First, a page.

Auto insurance policies consist of many types of coverage – some are required and others are voluntary. Here’s a brief look at first vs. third party coverage, liability, collision, comprehensive, uninsured, underinsured, supplemental and medical payments insurance.
- First party vs. third party coverage
Auto insurance policies cover two types of parties – first and third. First party covers injury to you and your property as well. Examples include medical expenses that you incur, damages to your vehicle and your insurance company’s duty to defend you if you are sued. Third party covers injury caused to other people that are involved in an accident, whether they are in your vehicle, in another vehicle or are pedestrians.
- Liability insurance
Liability insurance includes both bodily injury coverage for medical expenses, lost wages and property damage that covers repair or replacement of items damaged as a result of the accident. It pays for property damage and personal injury expenses of others when the accident was your fault. It also pays for your legal bills. Damage to your vehicle is covered under the collision portion of your policy (see below).Most states require a minimum amount of liability insurance; however these minimum amounts may not provide adequate protection if you are involved in an accident. Check with your state’s insurance department or your insurance agent to determine what amounts best suit your needs.
- Collision insurance
Collision insurance covers damage to your vehicle regardless of fault. Payment of collision insurance is subject to your deductible. Depending upon the seriousness of your accident, your insurance company will either 1) pay for your vehicle to be repaired* or 2) “total” your vehicle (declare it a total loss).
*Note: You can avoid paying the deductible on your policy by filing a claim with the other person’s insurance company for having your vehicle repaired.
If your insurance company decides to “total” your vehicle, it will pay you the actual cash value of the vehicle (the replacement cost less depreciation) as opposed to the replacement cost of the vehicle (what it costs to replace or repair your vehicle with materials that are of a similar type and quality without deducting for depreciation). Depreciation is the decrease in value of your vehicle due to wear and tear and age.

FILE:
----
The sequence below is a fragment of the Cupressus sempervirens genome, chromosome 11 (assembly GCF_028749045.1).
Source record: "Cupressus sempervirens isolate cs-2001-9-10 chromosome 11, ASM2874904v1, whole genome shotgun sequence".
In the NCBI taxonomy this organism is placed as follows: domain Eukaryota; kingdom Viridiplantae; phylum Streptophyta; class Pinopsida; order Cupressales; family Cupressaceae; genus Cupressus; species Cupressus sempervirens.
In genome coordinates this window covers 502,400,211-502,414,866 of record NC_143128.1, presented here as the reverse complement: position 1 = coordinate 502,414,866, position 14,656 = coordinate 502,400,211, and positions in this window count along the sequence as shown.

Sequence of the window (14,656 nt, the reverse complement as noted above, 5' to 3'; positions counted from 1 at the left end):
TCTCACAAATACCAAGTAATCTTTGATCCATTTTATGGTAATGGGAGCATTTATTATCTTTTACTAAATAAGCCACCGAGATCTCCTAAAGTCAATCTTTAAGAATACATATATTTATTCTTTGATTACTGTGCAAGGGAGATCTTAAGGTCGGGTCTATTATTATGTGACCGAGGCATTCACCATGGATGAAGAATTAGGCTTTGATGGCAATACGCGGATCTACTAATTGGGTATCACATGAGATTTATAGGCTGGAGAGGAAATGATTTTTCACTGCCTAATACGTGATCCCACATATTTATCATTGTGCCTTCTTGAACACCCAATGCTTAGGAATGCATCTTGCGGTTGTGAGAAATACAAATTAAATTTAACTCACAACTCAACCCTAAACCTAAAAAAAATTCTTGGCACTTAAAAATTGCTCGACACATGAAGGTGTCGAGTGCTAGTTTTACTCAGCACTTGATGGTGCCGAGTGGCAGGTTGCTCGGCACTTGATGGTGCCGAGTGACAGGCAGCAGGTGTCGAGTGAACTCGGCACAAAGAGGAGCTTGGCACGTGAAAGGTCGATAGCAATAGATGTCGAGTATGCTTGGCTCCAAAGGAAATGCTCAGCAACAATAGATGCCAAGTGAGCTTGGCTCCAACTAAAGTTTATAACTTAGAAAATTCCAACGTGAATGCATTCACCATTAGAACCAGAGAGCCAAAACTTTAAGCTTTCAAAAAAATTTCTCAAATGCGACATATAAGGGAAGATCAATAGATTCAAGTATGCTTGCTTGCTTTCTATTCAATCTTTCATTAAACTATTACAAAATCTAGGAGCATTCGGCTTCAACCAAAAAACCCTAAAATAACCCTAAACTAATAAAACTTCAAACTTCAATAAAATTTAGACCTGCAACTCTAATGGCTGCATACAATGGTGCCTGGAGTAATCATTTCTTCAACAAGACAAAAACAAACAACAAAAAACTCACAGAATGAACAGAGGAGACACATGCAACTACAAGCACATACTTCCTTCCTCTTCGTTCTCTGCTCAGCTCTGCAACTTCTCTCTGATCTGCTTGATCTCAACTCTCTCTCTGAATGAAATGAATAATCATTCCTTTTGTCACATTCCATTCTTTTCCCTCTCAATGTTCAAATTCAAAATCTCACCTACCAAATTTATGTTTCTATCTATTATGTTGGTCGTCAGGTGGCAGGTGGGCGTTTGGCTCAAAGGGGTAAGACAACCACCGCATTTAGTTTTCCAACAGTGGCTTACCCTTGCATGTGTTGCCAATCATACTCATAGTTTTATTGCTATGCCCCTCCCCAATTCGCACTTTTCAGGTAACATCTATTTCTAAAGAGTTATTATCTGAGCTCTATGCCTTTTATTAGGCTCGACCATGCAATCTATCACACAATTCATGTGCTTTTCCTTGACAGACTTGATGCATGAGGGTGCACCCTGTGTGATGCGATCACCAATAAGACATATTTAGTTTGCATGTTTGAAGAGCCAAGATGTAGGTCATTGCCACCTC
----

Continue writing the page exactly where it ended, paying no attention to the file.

Collision coverage can be expensive depending on the make, model and year of your vehicle. Increasing your deductible can lower your premium, but make certain that it is not so high that you can’t afford to pay it if needed.
- Comprehensive insurance
Comprehensive coverage is coverage for accidents that don’t involve a collision, such as fire, theft, vandalism and natural disasters. For example, if a tree falls on your vehicle, you’ll be covered by the comprehensive portion of your coverage.Knowing how much comprehensive coverage to purchase can be difficult. Insurance companies will generally only pay the “book value” of your vehicle if it is destroyed. The general rule of thumb is to purchase enough to cover you up to the book value of your vehicle. However, if your vehicle is in bad shape to begin with and you wouldn’t have it repaired, you can save money by not purchasing comprehensive coverage at all.
- Medical payments
Medical payments coverage pays not only for your medical expenses, but the medical expenses of other passengers in your vehicle at the time of the accident – regardless of fault. This coverage “follows the driver”, which means that it covers you when driving your own vehicle and when driving another’s vehicle with their permission. It also covers you and your family as pedestrians if you are struck by a vehicle.No fault and personal injury protection (PIP) coverage are typically expanded forms of medical payments that may include coverage for lost wages and child care. These are only required in certain states, so check with your state’s insurance department or insurance agent to make sure you are adequately covered.
- Uninsured / Underinsured insurance
Uninsured/Underinsured coverage protects you from injuries and property damage when the other driver is at fault and has limited or no liability insurance. While only required in some states, it is an important aspect of insurance coverage as statistics have shown that 25% of drivers don’t have any insurance and even more only carry the absolute minimum.
- Supplemental insurance
These are essentially “add-ons” to your basic insurance policy. You can add on coverage for rentals, repairs or towing, which could save you money in the long run.